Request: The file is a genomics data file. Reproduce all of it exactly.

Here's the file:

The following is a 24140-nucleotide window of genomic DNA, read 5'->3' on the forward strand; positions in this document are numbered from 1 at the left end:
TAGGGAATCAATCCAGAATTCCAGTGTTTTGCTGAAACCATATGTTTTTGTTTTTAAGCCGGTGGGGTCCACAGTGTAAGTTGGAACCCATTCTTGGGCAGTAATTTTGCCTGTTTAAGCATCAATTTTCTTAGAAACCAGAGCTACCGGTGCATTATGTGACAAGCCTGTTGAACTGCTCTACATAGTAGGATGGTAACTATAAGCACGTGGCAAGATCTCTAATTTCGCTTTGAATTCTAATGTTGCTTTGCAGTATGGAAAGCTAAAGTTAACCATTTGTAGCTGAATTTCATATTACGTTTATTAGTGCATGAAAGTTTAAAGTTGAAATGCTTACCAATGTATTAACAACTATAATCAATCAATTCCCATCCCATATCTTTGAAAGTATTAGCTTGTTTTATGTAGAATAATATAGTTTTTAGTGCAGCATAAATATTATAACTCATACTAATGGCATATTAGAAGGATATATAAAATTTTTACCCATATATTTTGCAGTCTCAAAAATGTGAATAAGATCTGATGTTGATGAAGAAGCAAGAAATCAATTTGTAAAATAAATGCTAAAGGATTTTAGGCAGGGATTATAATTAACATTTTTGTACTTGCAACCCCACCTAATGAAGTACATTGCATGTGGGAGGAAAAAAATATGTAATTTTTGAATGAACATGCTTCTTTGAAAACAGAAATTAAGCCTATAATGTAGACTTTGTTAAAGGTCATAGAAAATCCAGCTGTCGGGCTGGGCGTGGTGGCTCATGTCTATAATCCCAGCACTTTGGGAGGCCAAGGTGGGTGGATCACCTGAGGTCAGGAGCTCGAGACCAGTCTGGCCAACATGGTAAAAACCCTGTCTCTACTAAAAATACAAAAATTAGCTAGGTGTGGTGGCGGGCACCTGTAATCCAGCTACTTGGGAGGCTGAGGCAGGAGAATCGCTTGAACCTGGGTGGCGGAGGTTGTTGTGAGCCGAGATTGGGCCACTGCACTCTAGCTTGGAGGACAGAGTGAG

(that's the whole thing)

The following is a 24140-nucleotide window of genomic DNA, read 5'->3' on the forward strand; positions in this document are numbered from 1 at the left end:
TAGGGAATCAATCCAGAATTCCAGTGTTTTGCTGAAACCATATGTTTTTGTTTTTAAGCCGGTGGGGTCCACAGTGTAAGTTGGAACCCATTCTTGGGCAGTAATTTTGCCTGTTTAAGCATCAATTTTCTTAGAAACCAGAGCTACCGGTGCATTATGTGACAAGCCTGTTGAACTGCTCTACATAGTAGGATGGTAACTATAAGCACGTGGCAAGATCTCTAATTTCGCTTTGAATTCTAATGTTGCTTTGCAGTATGGAAAGCTAAAGTTAACCATTTGTAGCTGAATTTCATATTACGTTTATTAGTGCATGAAAGTTTAAAGTTGAAATGCTTACCAATGTATTAACAACTATAATCAATCAATTCCCATCCCATATCTTTGAAAGTATTAGCTTGTTTTATGTAGAATAATATAGTTTTTAGTGCAGCATAAATATTATAACTCATACTAATGGCATATTAGAAGGATATATAAAATTTTTACCCATATATTTTGCAGTCTCAAAAATGTGAATAAGATCTGATGTTGATGAAGAAGCAAGAAATCAATTTGTAAAATAAATGCTAAAGGATTTTAGGCAGGGATTATAATTAACATTTTTGTACTTGCAACCCCACCTAATGAAGTACATTGCATGTGGGAGGAAAAAAATATGTAATTTTTGAATGAACATGCTTCTTTGAAAACAGAAATTAAGCCTATAATGTAGACTTTGTTAAAGGTCATAGAAAATCCAGCTGTCGGGCTGGGCGTGGTGGCTCATGTCTATAATCCCAGCACTTTGGGAGGCCAAGGTGGGTGGATCACCTGAGGTCAGGAGCTCGAGACCAGTCTGGCCAACATGGTAAAAACCCTGTCTCTACTAAAAATACAAAAATTAGCTAGGTGTGGTGGCGGGCACCTGTAATCCAGCTACTTGGGAGGCTGAGGCAGGAGAATCGCTTGAACCTGGGTGGCGGAGGTTGTTGTGAGCCGAGATTGGGCCACTGCACTCTAGCTTGGAGGACAGAGTGAG